Nicolet identified an opportunity in 1980. It was realtime infrared spectral analysis. The
spectrometer could produce spectra 10 times faster than the Nicolet 1280 could process. The
bottleneck was the time to perform Fourier analysis. Significant resources to solve the
problem were commited because future FTIR business hinged on solving this problem. A
highly qualified team of 6 hardware and software engineers was assembled. They had there
own building (which happend to be green) and they had no other responsibilities. Robert
Schumann was the team leader. Naturally, they were dubbed the "gang green." I was not in
the group and I played no part in the decision process.
Schumann's group set out to design a floating point computer implemented in TTL. A year and a half later the project was shut down by Donald Haselhorst who was CEO at the time. So Schumann left Nicolet and founded Dane Scientific. Gang Green stayed intact. They moved to a facility in the suburbs of western Madison. They had trouble raising money, but they continued working on their computer. The Dane Scientific computer project morphed into something massive. It morphed into a replacement for a Cray supercomputer. The intention was not to equal the performance of the Cray, but rather to get 10 percent of the performance at 5 percent of the price. Other companies were attempting to do the same thing. It was called the Crayette business. The Cray-1 weighed 5 tons, consumed 250,000 watts, was cooled by immersion in freon, ran at 80 megahertz and cost 5 million dollars. It was the fastest computer in the world at the time. It was manufactured in Chippewa Falls, Wisconsin. It was successful. 80 were sold. It was named after Seymour Cray—the only computer designer to achieve celebrity status and not just among geeks.
Dane Scientific was eventually sold to Astronautics of Milwaukee. The Crayette was completed about 1987, but none were sold. Astronautics is still around.
Gang Green's original goal was to design a machine that would compute Fourier transforms for the infrared spectrometer and its computer. The Crayette went well beyond the original goal. I think that is the reason why Haselhorst shut down the project.
I had a short conversation with Dick Ferrier in 1980. He said: "Schumann's group is going to produce something too expensive to be useful. What is needed is a board that plugs into the 1280 motherboard. The digitizer would DMA into it, thus eliminating the transfer time. Then the board would do an FFT on its own." The clarity and the simplicity of the idea hit me right between the eyes. I said I would try to do it. I designed it and got it running in a year. It was a one man project.
The array processor is a Harvard architecture computer. Instructions reside in a
small, fast, 20 bit memory. Data reside in a large, slow, 24 bit memory. Both memories run
concurrently. It was partial attempt at "breaking the Von Neumann
bottleneck." The array processor directly executes the Cooley-Tukey algorithm
in hardware. It was not a general purpose computer. A 64k real FFT could be performed in 4 seconds.
It was pipelined and programming it was tricky. It was the hardest thing I ever did.
There was no shirt pocket
instruction set summary. It was too complicated for that. The software manual had 110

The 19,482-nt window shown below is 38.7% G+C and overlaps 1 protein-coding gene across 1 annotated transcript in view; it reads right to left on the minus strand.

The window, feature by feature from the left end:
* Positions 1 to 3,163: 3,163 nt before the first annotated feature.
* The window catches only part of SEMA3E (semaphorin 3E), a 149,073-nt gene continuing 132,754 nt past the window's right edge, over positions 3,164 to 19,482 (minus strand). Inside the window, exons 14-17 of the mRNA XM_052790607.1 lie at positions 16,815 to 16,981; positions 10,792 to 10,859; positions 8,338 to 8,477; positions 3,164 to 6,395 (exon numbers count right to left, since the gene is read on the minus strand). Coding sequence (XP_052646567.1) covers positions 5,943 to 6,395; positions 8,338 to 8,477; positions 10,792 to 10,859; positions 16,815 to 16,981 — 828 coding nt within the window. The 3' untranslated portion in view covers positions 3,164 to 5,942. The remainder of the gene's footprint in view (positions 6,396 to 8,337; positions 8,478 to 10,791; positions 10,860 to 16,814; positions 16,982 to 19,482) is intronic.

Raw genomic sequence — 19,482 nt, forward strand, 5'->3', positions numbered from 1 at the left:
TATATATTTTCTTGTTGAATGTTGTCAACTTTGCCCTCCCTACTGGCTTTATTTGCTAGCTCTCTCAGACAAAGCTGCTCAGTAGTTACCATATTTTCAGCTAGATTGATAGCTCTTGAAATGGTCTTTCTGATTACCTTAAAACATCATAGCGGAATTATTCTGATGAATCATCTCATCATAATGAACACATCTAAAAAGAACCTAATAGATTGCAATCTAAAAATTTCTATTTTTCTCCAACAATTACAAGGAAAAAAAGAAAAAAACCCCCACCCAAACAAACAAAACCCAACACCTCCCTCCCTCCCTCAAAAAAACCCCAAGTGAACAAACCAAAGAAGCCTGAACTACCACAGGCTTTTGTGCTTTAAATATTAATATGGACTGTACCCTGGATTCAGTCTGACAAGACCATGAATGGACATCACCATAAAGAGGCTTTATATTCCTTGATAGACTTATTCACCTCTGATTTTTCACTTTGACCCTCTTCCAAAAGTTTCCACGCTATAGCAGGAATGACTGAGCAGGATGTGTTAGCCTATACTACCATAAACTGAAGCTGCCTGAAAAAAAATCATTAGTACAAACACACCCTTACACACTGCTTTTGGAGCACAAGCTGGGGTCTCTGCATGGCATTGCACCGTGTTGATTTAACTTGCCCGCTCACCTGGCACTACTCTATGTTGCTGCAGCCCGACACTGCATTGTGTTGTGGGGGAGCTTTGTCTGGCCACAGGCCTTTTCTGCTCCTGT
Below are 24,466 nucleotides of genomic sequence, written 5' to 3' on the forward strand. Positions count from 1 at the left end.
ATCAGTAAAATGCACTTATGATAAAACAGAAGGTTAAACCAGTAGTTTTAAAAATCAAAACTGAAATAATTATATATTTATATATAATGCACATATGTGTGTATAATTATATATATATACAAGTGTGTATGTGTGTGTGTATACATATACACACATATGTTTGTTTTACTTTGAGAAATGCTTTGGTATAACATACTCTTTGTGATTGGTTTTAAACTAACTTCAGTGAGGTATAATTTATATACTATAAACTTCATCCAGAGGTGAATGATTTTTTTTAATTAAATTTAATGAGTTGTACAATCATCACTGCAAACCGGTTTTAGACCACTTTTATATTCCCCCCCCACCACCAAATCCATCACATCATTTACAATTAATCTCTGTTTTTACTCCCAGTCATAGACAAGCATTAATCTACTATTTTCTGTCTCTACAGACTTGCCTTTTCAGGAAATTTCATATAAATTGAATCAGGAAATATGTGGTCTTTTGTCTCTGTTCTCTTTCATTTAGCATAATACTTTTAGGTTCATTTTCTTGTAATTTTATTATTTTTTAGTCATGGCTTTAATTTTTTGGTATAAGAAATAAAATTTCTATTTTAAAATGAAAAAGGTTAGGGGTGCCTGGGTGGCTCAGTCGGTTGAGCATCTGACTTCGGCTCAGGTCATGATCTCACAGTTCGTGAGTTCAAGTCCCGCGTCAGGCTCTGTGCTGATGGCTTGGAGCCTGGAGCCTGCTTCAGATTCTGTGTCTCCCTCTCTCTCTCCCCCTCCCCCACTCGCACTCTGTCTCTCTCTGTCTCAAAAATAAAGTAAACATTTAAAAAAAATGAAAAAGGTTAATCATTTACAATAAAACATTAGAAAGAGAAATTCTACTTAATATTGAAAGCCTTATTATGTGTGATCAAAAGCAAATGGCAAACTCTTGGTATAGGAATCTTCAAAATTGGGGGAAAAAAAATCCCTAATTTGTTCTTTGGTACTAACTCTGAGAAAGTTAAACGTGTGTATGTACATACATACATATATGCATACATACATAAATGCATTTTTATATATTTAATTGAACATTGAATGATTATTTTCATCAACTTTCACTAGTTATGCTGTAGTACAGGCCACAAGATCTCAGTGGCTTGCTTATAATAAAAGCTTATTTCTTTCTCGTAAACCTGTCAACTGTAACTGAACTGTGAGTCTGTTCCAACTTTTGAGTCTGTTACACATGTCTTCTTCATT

The array processor was implemented in TTL and it fit on one 10 inch by 15 inch printed circuit board that plugged into the 1280 motherboard.
If you look at the flow diagram to the right, you will see big and little butterflies. These are complex multiplies. It takes 4 multiplies and 6 adds to execute a butterfly. The array processor executes a butterfly as a single instruction. The butterfly operates on 6 numbers and produces 4 numbers. So, 6 numbers are read from data memory and 4 are written to data memory every time the butterfly executes. A butterfly execute and 10 memory cycles take about the same time. The 10 memory cycles required for the next butterfly occur while the current butterfly executes. This is called pipelining.
Data reading and writing, address calculation, instruction fetching, and arithmetic all happened concurrently.
Accuracy was a design priority. The goal was to get as much accuracy as possible out of a 24 bit, fixed point machine. Arithmetic overflows were detected after they occurred. The array was divided by 2 and the butterfly pipeline was reloaded before continuing an array operation. You did not need to scan an array for potential overflows. You did not need to scale an array to prevent overflows. This saved time and improved accuracy. Rounding was also done very carefully.
The array processor was said to be in warp mode when it disconnected itself from 1280
memory. This had the obvious benefit of allowing concurrent operation of the 1280 and the
array processor. But the concept has a less obvious advantage. It made it possible for two
array processors to work together efficiently. The first acquired data or dumped processed
data via DMA. The second performed Fourier analysis while in warp mode. Then they would
The warp mode idea was fully exploited in a system that had 2 Nicolet 1280s and 6 array processors. The system had the computational power of a Crayette. That system is described in a patent which may be viewed here or online. http://www.freepatentsonline.com/EP0350209.pdf
I was able to hire engineers and programmers only after the prototype array processor was up and running. They were Boyd Bain, Chris Barnett and Jei Chow. They did a fantastic job.
Nicolet's competitors could not match the speed of the array processor. It could be manufactured for $1000 but it sold for $10,000.